The European think tank network EPICENTER has published the second edition of The Nanny State Index, an indicator of state paternalism in the European Union. The index evaluates restrictiveness of regulations governing the sale and consumption of food, soft drinks, alcohol, tobacco, and e-cigarettes in 28 EU countries in 2016.
”Lex Szyszko” became a symbol of a low-quality, discriminating law, which, however, was based on good intentions. It also became an example of how manipulated information can influence society through the Internet. This case should be a warning for every politician – citizens need a stable and predictable legislature.
Polish economic policy should aim to increase the country’s resilience and strengthen economic foundations. The safety margin, in the form of ensuring the appropriate fiscal space, must be maintained not only because of tensions in the world economy, but also in terms ofpossibly less sharp, cyclical slowdown.
The cost of payment backlogs is not limited to the cost of maintaining the liquidity of the company. In addition to the interest on bank loans, one should also take into account all the additional costs associated with the monitoring of payments from contractors, chasing late payments, and growing risks caused by the delays.
At the beginning of September, the representatives of the biggest Polish trade union “Solidarity” submitted in the Polish parliament a policy proposal to ban Sunday trading. This proposal, signed by hundreds of thousands of Poles, became a trigger for a public discussion on potential effects of this regulation.
Polish economy needs less regulation and more investment, which has been noticed even in the speeches of Deputy Prime Minister Mateusz Morawiecki. Therefore, Law and Justice’s policy regarding pharmacies is in contradiction to the Polish government’s declarations and plans to promote higher economic growth.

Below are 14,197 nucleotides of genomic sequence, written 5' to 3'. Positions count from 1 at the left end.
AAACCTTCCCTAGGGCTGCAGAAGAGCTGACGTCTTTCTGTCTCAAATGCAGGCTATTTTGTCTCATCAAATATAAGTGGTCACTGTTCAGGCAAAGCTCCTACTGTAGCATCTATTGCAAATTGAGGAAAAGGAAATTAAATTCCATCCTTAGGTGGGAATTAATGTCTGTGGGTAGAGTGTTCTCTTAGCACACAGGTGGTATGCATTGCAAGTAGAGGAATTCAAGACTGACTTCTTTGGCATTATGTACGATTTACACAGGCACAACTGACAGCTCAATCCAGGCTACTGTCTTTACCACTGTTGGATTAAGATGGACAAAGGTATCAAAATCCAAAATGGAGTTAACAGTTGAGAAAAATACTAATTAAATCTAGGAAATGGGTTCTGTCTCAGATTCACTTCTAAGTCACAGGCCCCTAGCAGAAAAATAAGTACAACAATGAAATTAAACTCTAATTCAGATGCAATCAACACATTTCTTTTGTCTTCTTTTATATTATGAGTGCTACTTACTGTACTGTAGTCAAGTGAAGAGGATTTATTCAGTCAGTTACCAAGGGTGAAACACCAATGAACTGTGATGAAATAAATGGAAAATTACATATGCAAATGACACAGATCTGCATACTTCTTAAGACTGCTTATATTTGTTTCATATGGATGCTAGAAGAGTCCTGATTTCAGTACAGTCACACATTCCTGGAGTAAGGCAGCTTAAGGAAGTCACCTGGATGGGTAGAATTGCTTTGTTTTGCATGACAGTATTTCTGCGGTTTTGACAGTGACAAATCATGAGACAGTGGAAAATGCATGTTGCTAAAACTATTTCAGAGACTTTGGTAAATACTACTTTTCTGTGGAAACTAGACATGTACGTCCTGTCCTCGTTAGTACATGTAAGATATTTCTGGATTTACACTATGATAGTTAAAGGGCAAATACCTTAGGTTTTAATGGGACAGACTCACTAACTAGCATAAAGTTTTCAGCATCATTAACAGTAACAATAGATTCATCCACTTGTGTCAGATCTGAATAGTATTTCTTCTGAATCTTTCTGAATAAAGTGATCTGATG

The EC’s decision to start an in-depth investigation into Poland’s tax on the retail sector is undoubtedly right as this additional tax imposed on large stores is unjustified and harmful. It should be up to a consumer’s individual choice where to go shopping.
Although Mateusz Morawiecki (Deputy Prime Minister and Minister of Development) often says that his plan would be based on the idea of both governmental and private saving and investing, the programme itself shows quite the opposite: the government just wants to spend money immediately on certain investments and branches.
Economic slowdowns are always challenging for the state authorities. Expenditure cuts and search for new sources of income often lead to imperfect policy changes. In 2012, KGHM became a victim of a government’s hunt. As a result, the company was forced to pay a new silver and copper extraction tax.
Taking a loan in a foreign currency puts both borrowers and banks at risk. At the time of signing the contract, both providers and takers neglected the possible weakening of Polish zloty, believing in its further strengthening. Besides the fact that one can easily learn about it from various sources, the majority of borrowers knew that such a danger exists.